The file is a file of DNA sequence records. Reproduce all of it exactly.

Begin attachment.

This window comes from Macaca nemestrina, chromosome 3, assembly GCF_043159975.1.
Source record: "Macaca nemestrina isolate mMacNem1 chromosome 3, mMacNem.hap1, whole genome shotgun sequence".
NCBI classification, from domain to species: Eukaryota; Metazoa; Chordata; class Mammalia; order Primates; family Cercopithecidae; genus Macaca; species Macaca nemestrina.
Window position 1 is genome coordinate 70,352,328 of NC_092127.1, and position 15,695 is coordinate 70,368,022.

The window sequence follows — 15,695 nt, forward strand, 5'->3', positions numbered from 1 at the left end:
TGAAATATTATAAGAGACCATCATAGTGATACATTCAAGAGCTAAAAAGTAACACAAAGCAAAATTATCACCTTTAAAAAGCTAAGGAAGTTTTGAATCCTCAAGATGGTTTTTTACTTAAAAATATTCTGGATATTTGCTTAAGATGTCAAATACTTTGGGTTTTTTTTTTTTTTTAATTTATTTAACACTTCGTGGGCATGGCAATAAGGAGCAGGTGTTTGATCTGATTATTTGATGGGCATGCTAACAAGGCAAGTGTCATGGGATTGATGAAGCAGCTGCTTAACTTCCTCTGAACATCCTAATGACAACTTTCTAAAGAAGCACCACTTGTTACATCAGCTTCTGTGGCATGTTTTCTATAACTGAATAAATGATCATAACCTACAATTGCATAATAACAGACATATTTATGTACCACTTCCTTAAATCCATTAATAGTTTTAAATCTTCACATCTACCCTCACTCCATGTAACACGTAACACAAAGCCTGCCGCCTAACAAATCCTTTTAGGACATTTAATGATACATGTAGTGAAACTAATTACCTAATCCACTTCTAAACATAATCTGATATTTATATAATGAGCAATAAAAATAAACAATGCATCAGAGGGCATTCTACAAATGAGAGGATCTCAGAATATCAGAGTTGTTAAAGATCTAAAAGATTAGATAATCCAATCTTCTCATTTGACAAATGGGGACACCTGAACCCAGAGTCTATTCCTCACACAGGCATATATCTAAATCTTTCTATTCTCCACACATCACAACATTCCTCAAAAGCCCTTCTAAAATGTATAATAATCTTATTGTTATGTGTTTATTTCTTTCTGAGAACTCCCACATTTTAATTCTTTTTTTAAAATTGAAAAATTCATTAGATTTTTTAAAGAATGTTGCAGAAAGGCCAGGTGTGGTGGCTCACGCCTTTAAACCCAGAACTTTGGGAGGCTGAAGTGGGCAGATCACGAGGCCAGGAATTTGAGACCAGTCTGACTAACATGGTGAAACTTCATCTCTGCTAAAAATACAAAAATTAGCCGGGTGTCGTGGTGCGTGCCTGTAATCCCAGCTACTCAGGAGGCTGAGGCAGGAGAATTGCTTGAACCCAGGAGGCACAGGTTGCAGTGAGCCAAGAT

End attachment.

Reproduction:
This window comes from Macaca nemestrina, chromosome 3, assembly GCF_043159975.1.
Source record: "Macaca nemestrina isolate mMacNem1 chromosome 3, mMacNem.hap1, whole genome shotgun sequence".
NCBI classification, from domain to species: Eukaryota; Metazoa; Chordata; class Mammalia; order Primates; family Cercopithecidae; genus Macaca; species Macaca nemestrina.
Window position 1 is genome coordinate 70,352,328 of NC_092127.1, and position 15,695 is coordinate 70,368,022.

The window sequence follows — 15,695 nt, forward strand, 5'->3', positions numbered from 1 at the left end:
TGAAATATTATAAGAGACCATCATAGTGATACATTCAAGAGCTAAAAAGTAACACAAAGCAAAATTATCACCTTTAAAAAGCTAAGGAAGTTTTGAATCCTCAAGATGGTTTTTTACTTAAAAATATTCTGGATATTTGCTTAAGATGTCAAATACTTTGGGTTTTTTTTTTTTTTTAATTTATTTAACACTTCGTGGGCATGGCAATAAGGAGCAGGTGTTTGATCTGATTATTTGATGGGCATGCTAACAAGGCAAGTGTCATGGGATTGATGAAGCAGCTGCTTAACTTCCTCTGAACATCCTAATGACAACTTTCTAAAGAAGCACCACTTGTTACATCAGCTTCTGTGGCATGTTTTCTATAACTGAATAAATGATCATAACCTACAATTGCATAATAACAGACATATTTATGTACCACTTCCTTAAATCCATTAATAGTTTTAAATCTTCACATCTACCCTCACTCCATGTAACACGTAACACAAAGCCTGCCGCCTAACAAATCCTTTTAGGACATTTAATGATACATGTAGTGAAACTAATTACCTAATCCACTTCTAAACATAATCTGATATTTATATAATGAGCAATAAAAATAAACAATGCATCAGAGGGCATTCTACAAATGAGAGGATCTCAGAATATCAGAGTTGTTAAAGATCTAAAAGATTAGATAATCCAATCTTCTCATTTGACAAATGGGGACACCTGAACCCAGAGTCTATTCCTCACACAGGCATATATCTAAATCTTTCTATTCTCCACACATCACAACATTCCTCAAAAGCCCTTCTAAAATGTATAATAATCTTATTGTTATGTGTTTATTTCTTTCTGAGAACTCCCACATTTTAATTCTTTTTTTAAAATTGAAAAATTCATTAGATTTTTTAAAGAATGTTGCAGAAAGGCCAGGTGTGGTGGCTCACGCCTTTAAACCCAGAACTTTGGGAGGCTGAAGTGGGCAGATCACGAGGCCAGGAATTTGAGACCAGTCTGACTAACATGGTGAAACTTCATCTCTGCTAAAAATACAAAAATTAGCCGGGTGTCGTGGTGCGTGCCTGTAATCCCAGCTACTCAGGAGGCTGAGGCAGGAGAATTGCTTGAACCCAGGAGGCACAGGTTGCAGTGAGCCAAGAT